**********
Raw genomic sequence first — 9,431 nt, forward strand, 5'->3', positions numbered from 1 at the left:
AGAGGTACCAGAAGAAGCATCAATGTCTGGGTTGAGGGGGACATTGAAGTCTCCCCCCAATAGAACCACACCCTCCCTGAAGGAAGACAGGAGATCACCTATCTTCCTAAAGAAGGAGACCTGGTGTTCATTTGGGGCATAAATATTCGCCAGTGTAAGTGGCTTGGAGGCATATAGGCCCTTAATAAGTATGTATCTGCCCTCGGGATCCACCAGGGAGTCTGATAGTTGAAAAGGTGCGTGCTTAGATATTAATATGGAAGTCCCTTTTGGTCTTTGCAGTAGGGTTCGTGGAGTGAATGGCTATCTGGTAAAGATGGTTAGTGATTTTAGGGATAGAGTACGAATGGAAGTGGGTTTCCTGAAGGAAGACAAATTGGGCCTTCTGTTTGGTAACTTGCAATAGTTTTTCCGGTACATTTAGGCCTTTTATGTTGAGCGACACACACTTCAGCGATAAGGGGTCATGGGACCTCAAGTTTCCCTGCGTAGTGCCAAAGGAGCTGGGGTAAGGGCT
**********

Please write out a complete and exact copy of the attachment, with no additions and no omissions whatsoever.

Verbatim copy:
Raw genomic sequence first — 9,431 nt, forward strand, 5'->3', positions numbered from 1 at the left:
AGAGGTACCAGAAGAAGCATCAATGTCTGGGTTGAGGGGGACATTGAAGTCTCCCCCCAATAGAACCACACCCTCCCTGAAGGAAGACAGGAGATCACCTATCTTCCTAAAGAAGGAGACCTGGTGTTCATTTGGGGCATAAATATTCGCCAGTGTAAGTGGCTTGGAGGCATATAGGCCCTTAATAAGTATGTATCTGCCCTCGGGATCCACCAGGGAGTCTGATAGTTGAAAAGGTGCGTGCTTAGATATTAATATGGAAGTCCCTTTTGGTCTTTGCAGTAGGGTTCGTGGAGTGAATGGCTATCTGGTAAAGATGGTTAGTGATTTTAGGGATAGAGTACGAATGGAAGTGGGTTTCCTGAAGGAAGACAAATTGGGCCTTCTGTTTGGTAACTTGCAATAGTTTTTCCGGTACATTTAGGCCTTTTATGTTGAGCGACACACACTTCAGCGATAAGGGGTCATGGGACCTCAAGTTTCCCTGCGTAGTGCCAAAGGAGCTGGGGTAAGGGCT